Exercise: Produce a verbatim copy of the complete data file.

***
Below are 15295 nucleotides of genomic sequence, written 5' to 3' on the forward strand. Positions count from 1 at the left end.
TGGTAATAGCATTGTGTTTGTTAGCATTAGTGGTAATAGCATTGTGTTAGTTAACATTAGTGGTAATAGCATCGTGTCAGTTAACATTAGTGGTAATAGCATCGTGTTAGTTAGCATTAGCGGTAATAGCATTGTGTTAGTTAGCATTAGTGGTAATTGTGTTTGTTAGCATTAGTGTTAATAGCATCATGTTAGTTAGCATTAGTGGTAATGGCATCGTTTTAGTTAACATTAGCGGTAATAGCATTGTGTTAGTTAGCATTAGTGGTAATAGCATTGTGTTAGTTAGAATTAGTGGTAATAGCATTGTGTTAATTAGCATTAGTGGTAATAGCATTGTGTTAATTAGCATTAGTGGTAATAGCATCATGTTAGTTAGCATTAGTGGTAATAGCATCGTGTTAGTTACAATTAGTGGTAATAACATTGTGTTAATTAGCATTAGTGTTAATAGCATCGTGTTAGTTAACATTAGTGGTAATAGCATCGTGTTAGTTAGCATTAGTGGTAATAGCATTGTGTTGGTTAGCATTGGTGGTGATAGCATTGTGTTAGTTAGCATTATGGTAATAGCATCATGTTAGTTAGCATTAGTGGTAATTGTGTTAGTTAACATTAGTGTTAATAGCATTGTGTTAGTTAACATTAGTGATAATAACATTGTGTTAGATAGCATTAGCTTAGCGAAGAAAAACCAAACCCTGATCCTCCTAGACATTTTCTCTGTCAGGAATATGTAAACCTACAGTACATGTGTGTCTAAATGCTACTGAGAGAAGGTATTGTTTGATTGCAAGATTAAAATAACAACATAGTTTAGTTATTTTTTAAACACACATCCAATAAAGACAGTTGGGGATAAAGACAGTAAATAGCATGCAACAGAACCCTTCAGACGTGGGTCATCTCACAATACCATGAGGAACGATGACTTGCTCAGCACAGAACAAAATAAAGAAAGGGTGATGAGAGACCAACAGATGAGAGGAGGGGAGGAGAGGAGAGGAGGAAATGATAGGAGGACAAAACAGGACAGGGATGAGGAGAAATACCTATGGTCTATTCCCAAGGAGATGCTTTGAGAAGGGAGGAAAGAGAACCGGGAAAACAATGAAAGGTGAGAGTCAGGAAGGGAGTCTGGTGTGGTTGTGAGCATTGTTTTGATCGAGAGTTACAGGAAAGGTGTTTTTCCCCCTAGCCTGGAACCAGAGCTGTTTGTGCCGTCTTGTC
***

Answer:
Below are 15295 nucleotides of genomic sequence, written 5' to 3' on the forward strand. Positions count from 1 at the left end.
TGGTAATAGCATTGTGTTTGTTAGCATTAGTGGTAATAGCATTGTGTTAGTTAACATTAGTGGTAATAGCATCGTGTCAGTTAACATTAGTGGTAATAGCATCGTGTTAGTTAGCATTAGCGGTAATAGCATTGTGTTAGTTAGCATTAGTGGTAATTGTGTTTGTTAGCATTAGTGTTAATAGCATCATGTTAGTTAGCATTAGTGGTAATGGCATCGTTTTAGTTAACATTAGCGGTAATAGCATTGTGTTAGTTAGCATTAGTGGTAATAGCATTGTGTTAGTTAGAATTAGTGGTAATAGCATTGTGTTAATTAGCATTAGTGGTAATAGCATTGTGTTAATTAGCATTAGTGGTAATAGCATCATGTTAGTTAGCATTAGTGGTAATAGCATCGTGTTAGTTACAATTAGTGGTAATAACATTGTGTTAATTAGCATTAGTGTTAATAGCATCGTGTTAGTTAACATTAGTGGTAATAGCATCGTGTTAGTTAGCATTAGTGGTAATAGCATTGTGTTGGTTAGCATTGGTGGTGATAGCATTGTGTTAGTTAGCATTATGGTAATAGCATCATGTTAGTTAGCATTAGTGGTAATTGTGTTAGTTAACATTAGTGTTAATAGCATTGTGTTAGTTAACATTAGTGATAATAACATTGTGTTAGATAGCATTAGCTTAGCGAAGAAAAACCAAACCCTGATCCTCCTAGACATTTTCTCTGTCAGGAATATGTAAACCTACAGTACATGTGTGTCTAAATGCTACTGAGAGAAGGTATTGTTTGATTGCAAGATTAAAATAACAACATAGTTTAGTTATTTTTTAAACACACATCCAATAAAGACAGTTGGGGATAAAGACAGTAAATAGCATGCAACAGAACCCTTCAGACGTGGGTCATCTCACAATACCATGAGGAACGATGACTTGCTCAGCACAGAACAAAATAAAGAAAGGGTGATGAGAGACCAACAGATGAGAGGAGGGGAGGAGAGGAGAGGAGGAAATGATAGGAGGACAAAACAGGACAGGGATGAGGAGAAATACCTATGGTCTATTCCCAAGGAGATGCTTTGAGAAGGGAGGAAAGAGAACCGGGAAAACAATGAAAGGTGAGAGTCAGGAAGGGAGTCTGGTGTGGTTGTGAGCATTGTTTTGATCGAGAGTTACAGGAAAGGTGTTTTTCCCCCTAGCCTGGAACCAGAGCTGTTTGTGCCGTCTTGTC